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  10. You pose excellent questions, and, yes, I see that cognitive dissonance in how the Republicans are framing gun control vs other issues such as abortion. To me, it all comes down to money and power. Those in power want to keep that power and the lifestyle that comes with it. Unfortunately, there are just enough individuals who are willing to buy their lies by voting for them. And, also unfortunately, the American people do seem to have a mean streak: racist, misogynist, xenophobic, homophobic, etc. While Barack Obama was president, I tried to ignore the signs of racial hatred bubbling up from the masses. Once Trump started being successful with his campaign, I couldn’t ignore it any longer. It breaks my heart that my country can be so cruel to others as well as its own people. We can be better than this.

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    1. It is so ironic that the country that espouses freedom is now so divisive. Of course, there are still many good Americans. I assume that it is the hard-liners – those who are determined to get to positions of power who are leading the pack. Ironically, they appear terribly insecure and lack emotional intelligence. It would be heartbreaking, Marie and I have tried to think (from a position far away in Australia) how it could possibly be resolved and how to prevent it happening. That is hard, but American citizens have to try. Try and deal with mental health issues and try to campaign for gun restrictions. Don’t give up! America can be better than this!

      Liked by 1 person

  11. Both smoking and guns were handled admirably in Australia. The buy-back of guns was hugely successful and deaths by guns dropped accordingly. You are a brave person to smoke in public and all tobacco products are forbidden to be advertised and only sold from locked cupboards clearly used to stigmatize the smoker.
    Of course the US is all about freedom which seems to include the freedom to shoot each other if you feel a bit off colour.

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  12. Here’s the thing in the debate. You might be referring to people who smoked when it was “good” for you. Then there is the crowd who use “reasons” as an excuse for their actions which is kind of sad. I fall into the later category because I started smoking in the Army as it was “good” for you, and encouraged. The next few decades proved that theory wrong as I can verify that smoking is not healthy given the state of my lungs from chemical scars from firefighting, and smoking, as the links were never looked at, even in recent times. There is a desire to not link the dots in some cases … ask my doctor who dislikes my rational. All this means for me is that I have a constant struggle with breathing and living a hugely reduced lifestyle which sucks as I benefit from 20/20 hindsight into what I should not have done in my youth despite the authorities telling me it was all fine, and in some instances, for the greater good. If you think this is just pandering then try struggling to breathe doing something trivial like washing yourself and having to “recover” from THAT activity. That might be a warning for those who live in the present with no idea of the past or potential future which is why I tell my son to never drink, smoke, take drugs, or indulge in dangerous activities like serving your country or bungee jumping. None of which have a good outcome over time for your health. At least the government pays me a veterans pension which is a small comfort in some regards but has nothing to do with my lungs and more to do with my back and legs. BTW my 16 year old son has the “benefit” of seeing his dad fade away day by day as my health degrades and I struggle with such things that most take for granted.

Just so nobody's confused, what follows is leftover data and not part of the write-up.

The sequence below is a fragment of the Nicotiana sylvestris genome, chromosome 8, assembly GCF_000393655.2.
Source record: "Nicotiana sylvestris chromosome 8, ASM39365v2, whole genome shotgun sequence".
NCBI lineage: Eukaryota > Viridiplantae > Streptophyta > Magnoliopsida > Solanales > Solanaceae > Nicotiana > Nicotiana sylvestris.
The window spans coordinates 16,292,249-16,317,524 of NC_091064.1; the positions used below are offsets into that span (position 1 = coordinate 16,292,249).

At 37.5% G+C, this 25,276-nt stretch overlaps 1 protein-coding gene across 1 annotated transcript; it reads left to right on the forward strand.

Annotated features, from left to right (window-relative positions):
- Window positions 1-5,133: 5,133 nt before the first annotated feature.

The link to the GOP and gun control is nothing more than a backlash at recent events. America has problems that are historical and currently the fire is fuelled by those who have a different agenda. Sure there are problems but controlling firearms is the tip of the iceberg. Gutfeld summed it up well in that guns simply make these events more efficient for the killer. The core of the problem is never looked at and instead excuses are made on both sides, as are solutions.